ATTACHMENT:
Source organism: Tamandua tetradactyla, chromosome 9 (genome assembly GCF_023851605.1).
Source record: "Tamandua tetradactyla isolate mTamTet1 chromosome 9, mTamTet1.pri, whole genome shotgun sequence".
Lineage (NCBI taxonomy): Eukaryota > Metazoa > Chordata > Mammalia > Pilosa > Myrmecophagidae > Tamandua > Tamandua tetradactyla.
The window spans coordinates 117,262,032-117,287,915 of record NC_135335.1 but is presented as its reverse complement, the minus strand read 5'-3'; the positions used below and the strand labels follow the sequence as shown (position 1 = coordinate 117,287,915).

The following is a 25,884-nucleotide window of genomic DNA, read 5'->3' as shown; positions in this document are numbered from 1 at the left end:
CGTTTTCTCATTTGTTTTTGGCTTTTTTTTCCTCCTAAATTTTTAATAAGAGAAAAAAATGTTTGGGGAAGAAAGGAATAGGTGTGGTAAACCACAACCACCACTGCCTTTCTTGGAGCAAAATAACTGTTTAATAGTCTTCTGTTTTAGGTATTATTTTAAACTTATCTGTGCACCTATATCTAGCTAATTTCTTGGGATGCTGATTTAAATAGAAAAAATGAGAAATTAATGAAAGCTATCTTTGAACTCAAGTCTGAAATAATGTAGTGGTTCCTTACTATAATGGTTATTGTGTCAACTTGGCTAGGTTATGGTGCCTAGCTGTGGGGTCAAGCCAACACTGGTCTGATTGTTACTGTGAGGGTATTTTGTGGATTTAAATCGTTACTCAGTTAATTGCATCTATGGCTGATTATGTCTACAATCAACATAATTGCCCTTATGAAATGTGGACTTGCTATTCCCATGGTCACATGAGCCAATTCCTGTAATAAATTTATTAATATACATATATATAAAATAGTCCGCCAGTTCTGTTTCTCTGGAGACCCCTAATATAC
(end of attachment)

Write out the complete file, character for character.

Source organism: Tamandua tetradactyla, chromosome 9 (genome assembly GCF_023851605.1).
Source record: "Tamandua tetradactyla isolate mTamTet1 chromosome 9, mTamTet1.pri, whole genome shotgun sequence".
Lineage (NCBI taxonomy): Eukaryota > Metazoa > Chordata > Mammalia > Pilosa > Myrmecophagidae > Tamandua > Tamandua tetradactyla.
The window spans coordinates 117,262,032-117,287,915 of record NC_135335.1 but is presented as its reverse complement, the minus strand read 5'-3'; the positions used below and the strand labels follow the sequence as shown (position 1 = coordinate 117,287,915).

The following is a 25,884-nucleotide window of genomic DNA, read 5'->3' as shown; positions in this document are numbered from 1 at the left end:
CGTTTTCTCATTTGTTTTTGGCTTTTTTTTCCTCCTAAATTTTTAATAAGAGAAAAAAATGTTTGGGGAAGAAAGGAATAGGTGTGGTAAACCACAACCACCACTGCCTTTCTTGGAGCAAAATAACTGTTTAATAGTCTTCTGTTTTAGGTATTATTTTAAACTTATCTGTGCACCTATATCTAGCTAATTTCTTGGGATGCTGATTTAAATAGAAAAAATGAGAAATTAATGAAAGCTATCTTTGAACTCAAGTCTGAAATAATGTAGTGGTTCCTTACTATAATGGTTATTGTGTCAACTTGGCTAGGTTATGGTGCCTAGCTGTGGGGTCAAGCCAACACTGGTCTGATTGTTACTGTGAGGGTATTTTGTGGATTTAAATCGTTACTCAGTTAATTGCATCTATGGCTGATTATGTCTACAATCAACATAATTGCCCTTATGAAATGTGGACTTGCTATTCCCATGGTCACATGAGCCAATTCCTGTAATAAATTTATTAATATACATATATATAAAATAGTCCGCCAGTTCTGTTTCTCTGGAGACCCCTAATATAC